Exit fees for existing contract-based pension plans should be capped at 1% of the value of an account, said the U.K.’s financial watchdog.
The Financial Conduct Authority said Thursday it will look at capping fees for participants who want to withdraw their savings early — taking advantage of so-called pension freedoms introduced in April 2015. No exit fee will be charged on new individual pension plan accounts under the proposals.
“Together with the ban on exit fees in future contracts, we are proposing a 1% cap on exit charges in existing contracts to ensure people can access their pension pots without being deterred by charges,” said Christopher Woolard, director of strategy and competition at the FCA, in a statement on the watchdog’s website. “This is an important step so people feel able to access their pension savings should they wish to.”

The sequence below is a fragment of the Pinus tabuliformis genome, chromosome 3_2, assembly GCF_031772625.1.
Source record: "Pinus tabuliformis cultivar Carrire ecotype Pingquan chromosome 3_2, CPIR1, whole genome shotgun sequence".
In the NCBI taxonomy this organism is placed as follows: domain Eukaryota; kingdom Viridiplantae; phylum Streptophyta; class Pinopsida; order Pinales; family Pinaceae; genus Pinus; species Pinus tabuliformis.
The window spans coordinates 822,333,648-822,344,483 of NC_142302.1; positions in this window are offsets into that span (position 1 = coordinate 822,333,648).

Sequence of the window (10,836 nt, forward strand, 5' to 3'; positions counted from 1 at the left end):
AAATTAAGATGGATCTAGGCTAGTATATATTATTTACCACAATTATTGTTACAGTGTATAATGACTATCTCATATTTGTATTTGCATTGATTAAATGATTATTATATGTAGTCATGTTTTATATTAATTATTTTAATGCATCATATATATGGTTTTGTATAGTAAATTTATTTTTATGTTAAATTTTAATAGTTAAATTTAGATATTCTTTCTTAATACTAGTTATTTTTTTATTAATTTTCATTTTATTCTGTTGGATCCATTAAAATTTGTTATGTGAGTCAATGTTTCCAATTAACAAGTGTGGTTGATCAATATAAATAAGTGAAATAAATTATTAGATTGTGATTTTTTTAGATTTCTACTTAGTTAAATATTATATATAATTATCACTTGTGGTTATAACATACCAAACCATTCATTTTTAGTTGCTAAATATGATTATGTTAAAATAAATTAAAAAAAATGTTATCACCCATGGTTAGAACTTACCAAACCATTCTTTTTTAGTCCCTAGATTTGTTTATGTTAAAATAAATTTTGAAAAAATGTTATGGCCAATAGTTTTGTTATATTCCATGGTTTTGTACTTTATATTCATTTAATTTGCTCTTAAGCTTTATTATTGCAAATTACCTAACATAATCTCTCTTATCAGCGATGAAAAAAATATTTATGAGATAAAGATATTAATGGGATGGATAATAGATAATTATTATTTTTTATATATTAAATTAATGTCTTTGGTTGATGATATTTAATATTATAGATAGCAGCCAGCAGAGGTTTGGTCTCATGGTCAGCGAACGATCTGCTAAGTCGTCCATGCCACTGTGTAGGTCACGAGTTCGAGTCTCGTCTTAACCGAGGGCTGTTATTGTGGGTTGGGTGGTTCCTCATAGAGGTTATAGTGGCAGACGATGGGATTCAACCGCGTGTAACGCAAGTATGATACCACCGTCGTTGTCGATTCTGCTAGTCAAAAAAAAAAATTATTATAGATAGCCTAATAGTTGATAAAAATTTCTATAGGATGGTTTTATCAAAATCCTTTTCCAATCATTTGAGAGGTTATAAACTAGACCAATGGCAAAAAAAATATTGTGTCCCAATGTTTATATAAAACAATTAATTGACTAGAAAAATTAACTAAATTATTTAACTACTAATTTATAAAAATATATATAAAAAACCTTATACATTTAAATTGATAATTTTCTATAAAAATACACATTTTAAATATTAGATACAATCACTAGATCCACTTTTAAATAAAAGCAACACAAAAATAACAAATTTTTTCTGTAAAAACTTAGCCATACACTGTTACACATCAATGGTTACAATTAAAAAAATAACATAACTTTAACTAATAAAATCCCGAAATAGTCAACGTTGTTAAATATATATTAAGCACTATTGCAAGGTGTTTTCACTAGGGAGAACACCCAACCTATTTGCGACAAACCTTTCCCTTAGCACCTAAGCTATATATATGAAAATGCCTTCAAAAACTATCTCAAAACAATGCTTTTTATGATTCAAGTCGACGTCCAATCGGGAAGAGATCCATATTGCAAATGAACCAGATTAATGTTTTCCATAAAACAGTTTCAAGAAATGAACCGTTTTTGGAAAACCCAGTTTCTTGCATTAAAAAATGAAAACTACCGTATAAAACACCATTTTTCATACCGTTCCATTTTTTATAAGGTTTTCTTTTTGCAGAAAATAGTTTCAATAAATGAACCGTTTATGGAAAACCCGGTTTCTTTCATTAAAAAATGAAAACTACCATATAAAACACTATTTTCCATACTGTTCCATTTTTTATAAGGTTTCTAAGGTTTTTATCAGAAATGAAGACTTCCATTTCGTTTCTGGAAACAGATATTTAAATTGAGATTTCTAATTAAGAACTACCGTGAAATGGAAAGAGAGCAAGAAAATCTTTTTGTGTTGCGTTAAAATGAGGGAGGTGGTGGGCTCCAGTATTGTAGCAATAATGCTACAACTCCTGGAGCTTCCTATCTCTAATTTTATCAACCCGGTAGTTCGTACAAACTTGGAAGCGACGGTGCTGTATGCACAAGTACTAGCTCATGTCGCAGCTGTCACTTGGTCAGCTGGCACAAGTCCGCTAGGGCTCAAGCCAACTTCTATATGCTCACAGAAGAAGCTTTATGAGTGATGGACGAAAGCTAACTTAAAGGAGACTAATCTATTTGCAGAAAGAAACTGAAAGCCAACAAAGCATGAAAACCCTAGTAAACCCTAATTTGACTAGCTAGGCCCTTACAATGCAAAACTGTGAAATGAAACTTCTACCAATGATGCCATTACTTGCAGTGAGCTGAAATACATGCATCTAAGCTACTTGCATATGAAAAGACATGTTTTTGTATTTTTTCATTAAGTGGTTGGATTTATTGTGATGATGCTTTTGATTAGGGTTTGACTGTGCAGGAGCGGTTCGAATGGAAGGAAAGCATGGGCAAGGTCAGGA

Last July, the U.K. Treasury launched a consultation into barriers to accessing savings under the new freedoms, and found that participants currently face early exit fees at a level that presents “a real barrier to accessing” the freedoms. The Treasury concluded that action needed to be taken to limit fees.
The latest consultation is open to comments until Aug. 18, and is available on the FCA’s website.
The announcement came as the Department for Work and Pensions launched its own consultation into capping early exit fees for participants in corporate pension plans.
“These changes are about giving everyone who has worked and saved hard for their retirement a fair deal by removing the final barriers to the pension freedoms,” said Baroness Ros Altmann, minister for pensions, in a news release. “I urge people to continue to work hard, plan and save for their future, and we will continue to reform the pension system so that it delivers for them.”
The DWP said it will work with the U.K. retirement industry on the proposals to introduce a fee cap. Any cap would be intended to apply across both corporate and personal retirement plans.
The consultation will run for 12 weeks, and is available on the U.K. government’s website.